The Department of Wildlife Resources (DWR) announced a harvest of 24,447 turkeys during the 2023 spring turkey season (Figure 1). This represents the highest spring turkey harvest ever recorded in Virginia. The previous record was 20,580 set during the 2015 spring hunting season. Ryan Brown, DWR Executive Director, stated “Turkey populations remain healthy and abundant across most of Virginia, enabling hunters to enjoy a record-setting spring turkey season.”
DWR biologists anticipated the spring turkey harvest would increase during the 2023 season as indicated by above average brood survey results in 2021. The Department’s annual brood survey is a measure of productivity and recruitment within Virginia’s turkey population. In 2021, the survey indicated above average recruitment of turkey poults across much of the state. These birds are now 2 years old and 2-year old gobblers are typically very eager to respond to hunter’s calls. These 2-year old birds also tend to be more vocal, so they are often easier for hunters to locate. In addition to the increased availability of gobblers, favorable hunting weather contributed to a great season for many Virginia turkey hunters. Temperatures remained relatively cool and dry providing an ample amount of ideal hunting weather.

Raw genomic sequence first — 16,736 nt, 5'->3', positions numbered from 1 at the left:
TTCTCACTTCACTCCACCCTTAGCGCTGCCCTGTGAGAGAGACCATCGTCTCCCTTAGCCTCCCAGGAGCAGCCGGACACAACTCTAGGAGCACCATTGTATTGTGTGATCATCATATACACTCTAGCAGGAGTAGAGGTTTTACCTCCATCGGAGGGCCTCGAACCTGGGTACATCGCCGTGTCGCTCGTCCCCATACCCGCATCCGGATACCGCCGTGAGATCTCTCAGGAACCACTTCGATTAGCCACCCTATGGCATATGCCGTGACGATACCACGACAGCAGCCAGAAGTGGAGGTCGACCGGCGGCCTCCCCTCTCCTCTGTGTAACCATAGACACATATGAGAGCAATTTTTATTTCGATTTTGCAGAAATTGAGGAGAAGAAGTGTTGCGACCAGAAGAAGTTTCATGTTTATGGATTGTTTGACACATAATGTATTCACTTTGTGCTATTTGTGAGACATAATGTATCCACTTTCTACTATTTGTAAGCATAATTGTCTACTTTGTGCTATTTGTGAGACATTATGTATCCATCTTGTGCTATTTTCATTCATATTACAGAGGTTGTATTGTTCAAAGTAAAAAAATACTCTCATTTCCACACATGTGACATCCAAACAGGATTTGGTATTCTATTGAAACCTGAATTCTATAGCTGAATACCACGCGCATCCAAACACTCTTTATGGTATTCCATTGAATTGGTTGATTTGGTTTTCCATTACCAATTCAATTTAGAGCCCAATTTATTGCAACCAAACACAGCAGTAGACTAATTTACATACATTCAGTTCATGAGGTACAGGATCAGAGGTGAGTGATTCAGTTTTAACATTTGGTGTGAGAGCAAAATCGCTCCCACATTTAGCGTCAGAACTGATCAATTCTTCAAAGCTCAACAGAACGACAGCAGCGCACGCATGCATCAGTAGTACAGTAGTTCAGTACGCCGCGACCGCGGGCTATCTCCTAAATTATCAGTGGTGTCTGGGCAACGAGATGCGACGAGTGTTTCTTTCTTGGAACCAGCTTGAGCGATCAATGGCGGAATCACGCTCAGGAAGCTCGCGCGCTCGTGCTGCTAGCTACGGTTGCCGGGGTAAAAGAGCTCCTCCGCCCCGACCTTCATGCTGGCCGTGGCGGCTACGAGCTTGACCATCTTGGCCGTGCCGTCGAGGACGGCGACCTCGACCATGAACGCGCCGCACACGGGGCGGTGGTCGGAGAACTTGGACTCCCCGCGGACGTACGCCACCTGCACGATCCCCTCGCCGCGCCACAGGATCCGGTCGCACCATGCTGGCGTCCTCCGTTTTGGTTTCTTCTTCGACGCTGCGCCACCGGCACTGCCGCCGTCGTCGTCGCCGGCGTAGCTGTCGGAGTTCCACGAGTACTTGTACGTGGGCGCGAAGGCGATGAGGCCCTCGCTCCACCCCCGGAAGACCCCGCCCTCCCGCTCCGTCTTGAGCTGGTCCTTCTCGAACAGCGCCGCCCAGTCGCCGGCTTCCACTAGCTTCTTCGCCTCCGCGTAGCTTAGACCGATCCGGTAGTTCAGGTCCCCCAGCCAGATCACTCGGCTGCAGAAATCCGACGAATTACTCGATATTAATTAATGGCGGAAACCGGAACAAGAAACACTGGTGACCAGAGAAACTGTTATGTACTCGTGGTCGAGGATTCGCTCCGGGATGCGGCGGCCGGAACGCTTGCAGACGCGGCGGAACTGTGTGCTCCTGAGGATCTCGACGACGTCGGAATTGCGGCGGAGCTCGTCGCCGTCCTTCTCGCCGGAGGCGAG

As in previous years, more birds were harvested East of the Blue Ridge (68%) than West of the Blue Ridge (32%). Adult gobblers (those with a beard at least 7” in length) made up 92% of the total harvest, while juvenile gobblers known as “jakes” (those with a beard less than 7” in length) accounted for only 8% of the harvest. Turkey harvests occurred overwhelmingly in the morning (93%) versus the afternoon (7%).
The majority of the spring turkey harvest took place on private lands (93%). Public land hunters (both federal and state) accounted for 7% of the total spring harvest, which was an increase from the prior two years. National Forest lands accounted for the majority of public land harvests.
Although many states within the region are reporting declining spring turkey harvests and populations, Virginia seems to be a bright spot regionally. Four of the top 5 turkey harvests have occurred since 2020, indicating that populations appear to be robust. However, there are several areas of the Commonwealth where objectives to increase turkey populations are not being met. DWR biologists continue to monitor these areas for potential management solutions. Using best available science and stakeholder input, the agency will begin revising the Wild Turkey Management Plan during 2023 and will provide more information as the process gets underway.